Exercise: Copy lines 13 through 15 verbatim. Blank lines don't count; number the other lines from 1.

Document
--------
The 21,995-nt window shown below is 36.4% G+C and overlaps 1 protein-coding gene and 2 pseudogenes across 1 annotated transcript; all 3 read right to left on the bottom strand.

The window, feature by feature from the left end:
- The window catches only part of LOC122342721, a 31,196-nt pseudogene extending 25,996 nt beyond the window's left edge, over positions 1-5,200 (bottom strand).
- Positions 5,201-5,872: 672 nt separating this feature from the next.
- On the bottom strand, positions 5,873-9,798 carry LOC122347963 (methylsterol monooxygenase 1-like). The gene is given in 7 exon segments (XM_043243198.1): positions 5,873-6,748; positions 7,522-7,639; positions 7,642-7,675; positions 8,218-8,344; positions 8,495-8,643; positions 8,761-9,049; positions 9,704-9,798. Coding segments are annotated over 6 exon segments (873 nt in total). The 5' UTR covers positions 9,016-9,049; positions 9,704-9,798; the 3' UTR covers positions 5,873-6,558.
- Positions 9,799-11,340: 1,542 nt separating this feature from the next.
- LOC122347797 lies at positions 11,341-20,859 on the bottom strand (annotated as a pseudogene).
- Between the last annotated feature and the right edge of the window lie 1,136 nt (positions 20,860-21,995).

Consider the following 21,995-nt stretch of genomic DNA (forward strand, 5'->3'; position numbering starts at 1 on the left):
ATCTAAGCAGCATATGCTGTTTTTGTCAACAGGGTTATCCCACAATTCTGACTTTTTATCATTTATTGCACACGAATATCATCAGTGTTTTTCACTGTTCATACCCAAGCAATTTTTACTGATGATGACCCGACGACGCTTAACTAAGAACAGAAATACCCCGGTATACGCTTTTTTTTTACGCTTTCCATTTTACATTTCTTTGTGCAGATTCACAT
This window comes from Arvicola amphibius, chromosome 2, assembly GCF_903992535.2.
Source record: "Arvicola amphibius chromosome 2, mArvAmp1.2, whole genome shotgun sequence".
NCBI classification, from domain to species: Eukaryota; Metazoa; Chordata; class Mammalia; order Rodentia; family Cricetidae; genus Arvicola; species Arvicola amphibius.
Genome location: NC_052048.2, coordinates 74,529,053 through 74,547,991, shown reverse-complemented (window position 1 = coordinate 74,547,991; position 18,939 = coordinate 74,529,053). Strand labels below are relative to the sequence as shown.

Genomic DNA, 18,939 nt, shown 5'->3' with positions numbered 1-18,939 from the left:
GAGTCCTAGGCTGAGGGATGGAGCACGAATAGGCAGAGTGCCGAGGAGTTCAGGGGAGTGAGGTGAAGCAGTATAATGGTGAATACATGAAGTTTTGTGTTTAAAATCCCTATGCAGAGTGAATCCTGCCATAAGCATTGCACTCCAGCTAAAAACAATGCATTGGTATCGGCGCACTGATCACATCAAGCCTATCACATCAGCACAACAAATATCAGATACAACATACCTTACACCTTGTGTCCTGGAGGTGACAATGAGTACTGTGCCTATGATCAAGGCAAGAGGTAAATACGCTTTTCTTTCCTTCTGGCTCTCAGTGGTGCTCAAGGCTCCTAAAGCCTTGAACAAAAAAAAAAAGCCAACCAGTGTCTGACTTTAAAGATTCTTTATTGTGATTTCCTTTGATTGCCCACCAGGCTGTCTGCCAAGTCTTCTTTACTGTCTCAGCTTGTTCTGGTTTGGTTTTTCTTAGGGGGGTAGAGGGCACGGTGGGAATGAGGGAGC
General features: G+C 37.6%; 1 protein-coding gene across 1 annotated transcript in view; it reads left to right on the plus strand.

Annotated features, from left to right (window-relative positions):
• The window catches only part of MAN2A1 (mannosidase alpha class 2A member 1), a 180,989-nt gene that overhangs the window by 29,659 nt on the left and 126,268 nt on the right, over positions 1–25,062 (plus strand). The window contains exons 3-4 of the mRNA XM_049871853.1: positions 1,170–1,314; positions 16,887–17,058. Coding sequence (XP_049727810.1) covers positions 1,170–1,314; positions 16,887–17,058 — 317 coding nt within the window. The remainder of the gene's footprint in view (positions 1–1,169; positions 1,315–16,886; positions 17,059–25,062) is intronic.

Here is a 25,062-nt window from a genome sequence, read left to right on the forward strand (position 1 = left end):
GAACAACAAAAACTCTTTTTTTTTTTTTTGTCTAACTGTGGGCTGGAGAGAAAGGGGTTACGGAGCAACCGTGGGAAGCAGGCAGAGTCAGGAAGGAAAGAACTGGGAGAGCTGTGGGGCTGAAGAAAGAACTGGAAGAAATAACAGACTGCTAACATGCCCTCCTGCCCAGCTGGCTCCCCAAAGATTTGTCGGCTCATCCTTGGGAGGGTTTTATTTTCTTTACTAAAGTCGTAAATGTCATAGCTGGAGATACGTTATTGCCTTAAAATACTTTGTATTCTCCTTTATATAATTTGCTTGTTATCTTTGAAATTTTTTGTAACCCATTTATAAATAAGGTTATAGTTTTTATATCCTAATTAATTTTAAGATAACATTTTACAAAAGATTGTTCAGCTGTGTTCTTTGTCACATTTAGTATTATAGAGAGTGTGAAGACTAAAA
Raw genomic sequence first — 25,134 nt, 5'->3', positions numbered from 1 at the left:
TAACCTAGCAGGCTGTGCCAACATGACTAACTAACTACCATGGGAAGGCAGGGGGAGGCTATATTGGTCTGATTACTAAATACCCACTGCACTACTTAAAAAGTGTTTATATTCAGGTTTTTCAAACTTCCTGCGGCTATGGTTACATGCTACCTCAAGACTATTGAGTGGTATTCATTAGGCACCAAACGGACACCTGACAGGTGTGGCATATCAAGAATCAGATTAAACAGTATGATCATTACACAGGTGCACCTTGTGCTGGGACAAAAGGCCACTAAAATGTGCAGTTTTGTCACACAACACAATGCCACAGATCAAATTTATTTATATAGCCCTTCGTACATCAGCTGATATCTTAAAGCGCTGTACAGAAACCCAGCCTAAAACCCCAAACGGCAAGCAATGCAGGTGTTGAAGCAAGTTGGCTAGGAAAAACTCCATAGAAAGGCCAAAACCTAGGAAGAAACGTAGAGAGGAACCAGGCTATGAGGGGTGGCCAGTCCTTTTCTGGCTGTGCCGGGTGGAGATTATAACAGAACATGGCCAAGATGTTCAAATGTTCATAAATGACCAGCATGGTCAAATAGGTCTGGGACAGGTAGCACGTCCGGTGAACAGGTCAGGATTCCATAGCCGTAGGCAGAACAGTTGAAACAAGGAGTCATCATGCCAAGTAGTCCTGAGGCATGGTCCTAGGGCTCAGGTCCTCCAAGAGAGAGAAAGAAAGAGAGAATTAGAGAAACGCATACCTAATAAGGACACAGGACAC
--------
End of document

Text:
NCBI classification, from domain to species: Eukaryota; Metazoa; Chordata; class Mammalia; order Rodentia; family Cricetidae; genus Arvicola; species Arvicola amphibius.
Genome location: NC_052048.2, coordinates 74,529,053 through 74,547,991, shown reverse-complemented (window position 1 = coordinate 74,547,991; position 18,939 = coordinate 74,529,053). Strand labels below are relative to the sequence as shown.

Genomic DNA, 18,939 nt, shown 5'->3' with positions numbered 1-18,939 from the left: